NO one would have believed in the last years of the nineteenth century that this world was being watched keenly and closely by intelligences greater than man's and yet as mortal as his own; that as men busied themselves about their various concerns they were scrutinised and studied, perhaps almost as narrowly as a man with a microscope might scrutinise the transient creatures that swarm and multiply in a drop of water. With infinite complacency men went to and fro over this globe about their little affairs, serene in their assurance of their empire over matter. It is possible that the infusoria under the microscope do the same. No one gave a thought to the older worlds of space as sources of human danger, or thought of them only to dismiss the idea of life upon them as impossible or improbable. It is curious to recall some of the mental habits of those departed days. At most terrestrial men fancied there might be other men upon Mars, perhaps inferior to themselves and ready to welcome a missionary enterprise. Yet across the gulf of space, minds that are to our minds as ours are to those of the beasts that perish, intellects vast and cool and unsympathetic, regarded this earth with envious eyes, and slowly and surely drew their plans against us. And early in the twentieth century came the great disillusionment.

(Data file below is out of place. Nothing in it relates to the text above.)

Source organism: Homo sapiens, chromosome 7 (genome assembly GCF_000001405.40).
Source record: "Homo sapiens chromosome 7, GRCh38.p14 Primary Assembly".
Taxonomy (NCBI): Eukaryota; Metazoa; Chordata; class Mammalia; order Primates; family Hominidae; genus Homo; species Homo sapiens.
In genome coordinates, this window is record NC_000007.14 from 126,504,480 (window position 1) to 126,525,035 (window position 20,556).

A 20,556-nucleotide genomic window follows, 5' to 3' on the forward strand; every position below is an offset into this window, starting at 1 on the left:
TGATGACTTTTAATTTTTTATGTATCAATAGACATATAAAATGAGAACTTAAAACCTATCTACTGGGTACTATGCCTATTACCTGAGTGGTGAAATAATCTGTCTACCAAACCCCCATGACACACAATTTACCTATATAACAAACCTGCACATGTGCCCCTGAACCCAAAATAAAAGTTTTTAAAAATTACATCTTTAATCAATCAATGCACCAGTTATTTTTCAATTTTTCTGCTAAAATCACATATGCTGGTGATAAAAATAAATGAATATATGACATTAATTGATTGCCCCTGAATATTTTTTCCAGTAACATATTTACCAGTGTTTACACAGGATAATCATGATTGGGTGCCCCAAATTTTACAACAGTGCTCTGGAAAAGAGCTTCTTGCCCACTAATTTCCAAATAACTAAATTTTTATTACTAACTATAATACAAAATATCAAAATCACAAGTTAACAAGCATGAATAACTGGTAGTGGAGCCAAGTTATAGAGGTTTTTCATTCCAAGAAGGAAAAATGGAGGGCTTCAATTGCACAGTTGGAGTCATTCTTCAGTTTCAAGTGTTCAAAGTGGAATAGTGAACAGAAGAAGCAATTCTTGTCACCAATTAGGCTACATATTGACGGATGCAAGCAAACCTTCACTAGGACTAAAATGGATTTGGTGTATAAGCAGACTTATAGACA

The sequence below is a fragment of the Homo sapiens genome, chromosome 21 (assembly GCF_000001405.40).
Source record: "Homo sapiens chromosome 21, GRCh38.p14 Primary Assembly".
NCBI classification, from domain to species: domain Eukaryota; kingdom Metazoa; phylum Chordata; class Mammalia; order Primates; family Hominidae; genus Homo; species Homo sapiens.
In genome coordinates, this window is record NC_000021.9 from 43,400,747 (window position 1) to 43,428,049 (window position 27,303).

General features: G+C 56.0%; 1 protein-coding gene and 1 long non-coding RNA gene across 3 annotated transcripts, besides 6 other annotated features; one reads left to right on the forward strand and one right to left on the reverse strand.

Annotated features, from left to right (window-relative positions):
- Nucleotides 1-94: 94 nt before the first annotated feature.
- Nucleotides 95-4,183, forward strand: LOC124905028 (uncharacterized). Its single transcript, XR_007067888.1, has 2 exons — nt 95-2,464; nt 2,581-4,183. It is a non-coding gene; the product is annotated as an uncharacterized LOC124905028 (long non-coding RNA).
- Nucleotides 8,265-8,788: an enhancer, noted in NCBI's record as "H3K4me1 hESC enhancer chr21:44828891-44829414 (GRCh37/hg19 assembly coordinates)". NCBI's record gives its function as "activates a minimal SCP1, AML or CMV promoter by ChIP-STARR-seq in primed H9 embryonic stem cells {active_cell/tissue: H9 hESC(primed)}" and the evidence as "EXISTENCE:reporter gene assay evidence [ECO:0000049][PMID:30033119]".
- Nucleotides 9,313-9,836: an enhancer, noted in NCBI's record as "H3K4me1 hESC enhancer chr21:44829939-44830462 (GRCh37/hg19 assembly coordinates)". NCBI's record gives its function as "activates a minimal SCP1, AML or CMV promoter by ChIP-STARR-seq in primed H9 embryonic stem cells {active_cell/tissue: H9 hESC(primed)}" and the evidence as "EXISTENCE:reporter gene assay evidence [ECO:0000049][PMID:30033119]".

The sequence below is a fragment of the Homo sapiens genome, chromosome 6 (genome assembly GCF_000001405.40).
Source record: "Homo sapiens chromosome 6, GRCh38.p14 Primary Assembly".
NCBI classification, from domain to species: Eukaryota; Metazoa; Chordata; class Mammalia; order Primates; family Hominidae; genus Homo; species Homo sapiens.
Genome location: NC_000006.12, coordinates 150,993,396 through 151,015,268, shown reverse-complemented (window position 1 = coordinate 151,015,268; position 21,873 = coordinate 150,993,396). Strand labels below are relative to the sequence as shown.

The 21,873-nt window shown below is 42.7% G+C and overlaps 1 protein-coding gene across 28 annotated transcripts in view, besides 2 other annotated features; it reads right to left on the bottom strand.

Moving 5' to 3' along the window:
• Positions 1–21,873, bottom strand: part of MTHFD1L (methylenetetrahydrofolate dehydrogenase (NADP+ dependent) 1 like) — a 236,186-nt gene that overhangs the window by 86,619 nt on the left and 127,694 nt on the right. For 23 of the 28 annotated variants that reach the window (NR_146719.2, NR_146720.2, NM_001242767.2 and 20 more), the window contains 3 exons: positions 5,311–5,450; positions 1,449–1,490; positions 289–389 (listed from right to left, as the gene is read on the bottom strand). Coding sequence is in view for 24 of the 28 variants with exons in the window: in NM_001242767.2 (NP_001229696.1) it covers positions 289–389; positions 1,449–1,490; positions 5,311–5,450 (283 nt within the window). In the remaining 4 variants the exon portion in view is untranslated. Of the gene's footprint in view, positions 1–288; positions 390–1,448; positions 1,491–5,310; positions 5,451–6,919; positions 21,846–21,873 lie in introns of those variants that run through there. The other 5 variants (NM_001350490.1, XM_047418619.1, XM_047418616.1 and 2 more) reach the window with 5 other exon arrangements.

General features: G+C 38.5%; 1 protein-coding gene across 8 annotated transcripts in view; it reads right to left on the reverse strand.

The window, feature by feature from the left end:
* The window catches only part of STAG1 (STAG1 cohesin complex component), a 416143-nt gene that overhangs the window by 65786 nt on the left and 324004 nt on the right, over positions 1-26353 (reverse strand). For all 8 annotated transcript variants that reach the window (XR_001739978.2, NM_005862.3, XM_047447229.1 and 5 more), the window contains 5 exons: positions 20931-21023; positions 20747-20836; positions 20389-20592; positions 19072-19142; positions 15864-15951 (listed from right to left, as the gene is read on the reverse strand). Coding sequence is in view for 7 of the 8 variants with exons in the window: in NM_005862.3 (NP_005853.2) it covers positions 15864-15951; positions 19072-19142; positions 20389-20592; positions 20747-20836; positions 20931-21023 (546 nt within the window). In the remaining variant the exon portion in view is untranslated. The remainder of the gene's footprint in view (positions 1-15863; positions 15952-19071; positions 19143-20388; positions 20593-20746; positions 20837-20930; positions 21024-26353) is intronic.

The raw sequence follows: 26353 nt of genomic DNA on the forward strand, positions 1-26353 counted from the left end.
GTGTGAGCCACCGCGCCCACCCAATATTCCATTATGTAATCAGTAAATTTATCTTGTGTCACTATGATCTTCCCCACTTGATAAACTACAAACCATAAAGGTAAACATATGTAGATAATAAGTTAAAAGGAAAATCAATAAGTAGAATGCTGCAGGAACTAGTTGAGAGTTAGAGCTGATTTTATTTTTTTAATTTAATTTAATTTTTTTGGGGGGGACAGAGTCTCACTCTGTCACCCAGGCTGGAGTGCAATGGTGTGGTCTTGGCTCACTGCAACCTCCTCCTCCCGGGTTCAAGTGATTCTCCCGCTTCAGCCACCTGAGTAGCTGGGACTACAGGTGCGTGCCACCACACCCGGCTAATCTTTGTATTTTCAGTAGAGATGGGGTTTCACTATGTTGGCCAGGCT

Yeah, yeah. (5, Funny)

spungo (729241) | more than 7 years ago | (#19425351)

$10 says it's a bug on the lens.

Re:Yeah, yeah. (0)

Anonymous Coward | more than 7 years ago | (#19425465)

"$10 says it's a bug on the lens."

That would be even more astonishing.... it being a martian bug and all ...

Re:Yeah, yeah. (1)

PFI_Optix (936301) | more than 7 years ago | (#19425597)

A Martian bug in space, no less.

Re:Yeah, yeah. (1, Informative)

HTH NE1 (675604) | more than 7 years ago | (#19425475)